To date, the study of children’s spiritual development continues to challenge researchers [13]. According to Hart ([12], p. 8), defining spirituality is like “trying to hold water in our hands”, and so it is not surprising that trying to understand its developmental trajectory is perplexing. However, the field is moving towards clearer definitions of spirituality and conceptualizations of its development [14]. For instance, a social-ecology model has been put forward as means to better understand children’s varied contexts and how these factors shape their religious and spiritual development [14]. Boyatzis [13] contends that “children are spiritual beings first and then are acculturated (or not) in a religious tradition that channels intuitive spirituality into particular expressions (rituals, creeds, etc.) that have been passed through the faith tradition” ([13], p. 153). Drawing on Bronfenbrenner’s ecological model of microsystems (e.g., school, religious group) and macrosystems (e.g., cultural landscape and ideology), he suggests that children’s relationship with the divine emerges prior to “religious socialization” ([13], p. 153) and is subsequently shaped by the way in which it is cultivated in their environment. Through this framework, children are seen as very much capable of understanding the relation between themselves and a divine entity from a very early age [15]. In the same vein, Hart (2003) argues that spirituality is accessible throughout development, but it is often erroneously considered at the “top of the developmental ladder” ([12], p. 9) and, therefore, out of reach for children.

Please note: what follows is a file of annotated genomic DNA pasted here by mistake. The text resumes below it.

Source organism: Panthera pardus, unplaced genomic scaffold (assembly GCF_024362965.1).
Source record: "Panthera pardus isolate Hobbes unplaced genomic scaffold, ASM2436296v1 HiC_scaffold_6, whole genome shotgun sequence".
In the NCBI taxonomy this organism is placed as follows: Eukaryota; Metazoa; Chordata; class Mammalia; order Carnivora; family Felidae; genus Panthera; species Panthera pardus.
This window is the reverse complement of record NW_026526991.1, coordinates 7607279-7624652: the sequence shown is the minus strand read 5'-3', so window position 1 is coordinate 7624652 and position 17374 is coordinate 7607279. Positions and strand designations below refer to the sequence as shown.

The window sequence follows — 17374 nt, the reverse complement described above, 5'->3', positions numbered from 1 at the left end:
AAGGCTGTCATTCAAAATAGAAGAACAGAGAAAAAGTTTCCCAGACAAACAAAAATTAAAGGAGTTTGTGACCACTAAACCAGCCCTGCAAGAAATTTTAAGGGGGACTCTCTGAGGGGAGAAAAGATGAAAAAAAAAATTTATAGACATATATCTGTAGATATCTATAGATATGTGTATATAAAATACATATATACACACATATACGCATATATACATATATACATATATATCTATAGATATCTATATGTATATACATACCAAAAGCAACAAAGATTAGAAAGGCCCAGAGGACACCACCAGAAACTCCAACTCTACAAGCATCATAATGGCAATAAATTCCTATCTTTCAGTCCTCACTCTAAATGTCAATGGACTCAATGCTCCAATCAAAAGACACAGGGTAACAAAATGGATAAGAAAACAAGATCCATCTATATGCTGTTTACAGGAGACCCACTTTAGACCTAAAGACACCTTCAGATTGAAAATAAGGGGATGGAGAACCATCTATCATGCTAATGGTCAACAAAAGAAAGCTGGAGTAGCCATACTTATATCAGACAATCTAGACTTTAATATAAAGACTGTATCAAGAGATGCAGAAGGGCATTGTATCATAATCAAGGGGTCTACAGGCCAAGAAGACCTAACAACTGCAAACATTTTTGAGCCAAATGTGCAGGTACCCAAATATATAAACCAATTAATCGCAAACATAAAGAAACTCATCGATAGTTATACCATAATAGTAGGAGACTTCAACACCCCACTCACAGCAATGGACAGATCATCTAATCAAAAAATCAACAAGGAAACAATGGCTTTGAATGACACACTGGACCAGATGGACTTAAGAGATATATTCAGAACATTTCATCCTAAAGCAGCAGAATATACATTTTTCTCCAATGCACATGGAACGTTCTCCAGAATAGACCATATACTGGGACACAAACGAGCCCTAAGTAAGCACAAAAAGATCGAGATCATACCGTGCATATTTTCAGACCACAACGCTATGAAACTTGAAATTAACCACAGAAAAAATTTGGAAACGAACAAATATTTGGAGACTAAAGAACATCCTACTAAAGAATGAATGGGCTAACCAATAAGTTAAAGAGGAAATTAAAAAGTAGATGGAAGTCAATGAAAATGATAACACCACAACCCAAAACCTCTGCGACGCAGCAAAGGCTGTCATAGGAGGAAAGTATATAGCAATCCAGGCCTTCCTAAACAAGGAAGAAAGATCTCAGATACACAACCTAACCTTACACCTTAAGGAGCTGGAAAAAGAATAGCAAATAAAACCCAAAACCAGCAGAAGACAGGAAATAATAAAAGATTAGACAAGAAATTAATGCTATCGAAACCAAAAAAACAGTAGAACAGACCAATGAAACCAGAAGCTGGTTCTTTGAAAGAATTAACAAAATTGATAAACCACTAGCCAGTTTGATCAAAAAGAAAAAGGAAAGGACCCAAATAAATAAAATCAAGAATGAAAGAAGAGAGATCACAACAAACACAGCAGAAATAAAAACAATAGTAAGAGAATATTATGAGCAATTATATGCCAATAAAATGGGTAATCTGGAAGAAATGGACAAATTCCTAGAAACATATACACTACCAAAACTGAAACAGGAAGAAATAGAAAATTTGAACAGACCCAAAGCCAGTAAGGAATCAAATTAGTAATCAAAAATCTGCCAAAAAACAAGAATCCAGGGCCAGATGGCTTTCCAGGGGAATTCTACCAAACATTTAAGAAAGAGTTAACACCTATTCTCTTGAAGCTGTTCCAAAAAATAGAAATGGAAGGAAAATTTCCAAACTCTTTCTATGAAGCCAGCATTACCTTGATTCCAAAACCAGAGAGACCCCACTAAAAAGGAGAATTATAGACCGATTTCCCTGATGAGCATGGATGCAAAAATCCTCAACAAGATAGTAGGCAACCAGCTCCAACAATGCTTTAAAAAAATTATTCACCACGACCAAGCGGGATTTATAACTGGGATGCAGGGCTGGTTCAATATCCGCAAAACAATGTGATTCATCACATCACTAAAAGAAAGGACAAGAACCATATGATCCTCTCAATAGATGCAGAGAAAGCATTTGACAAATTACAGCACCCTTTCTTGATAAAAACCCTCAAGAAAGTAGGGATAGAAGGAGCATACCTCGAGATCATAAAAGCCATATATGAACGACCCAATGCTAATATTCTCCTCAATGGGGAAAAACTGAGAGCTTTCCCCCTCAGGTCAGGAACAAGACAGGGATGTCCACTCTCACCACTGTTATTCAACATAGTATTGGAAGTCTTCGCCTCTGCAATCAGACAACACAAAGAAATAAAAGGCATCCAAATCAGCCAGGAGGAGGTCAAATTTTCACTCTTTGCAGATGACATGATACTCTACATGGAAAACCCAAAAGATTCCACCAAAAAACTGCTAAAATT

1.2. Measuring Spirituality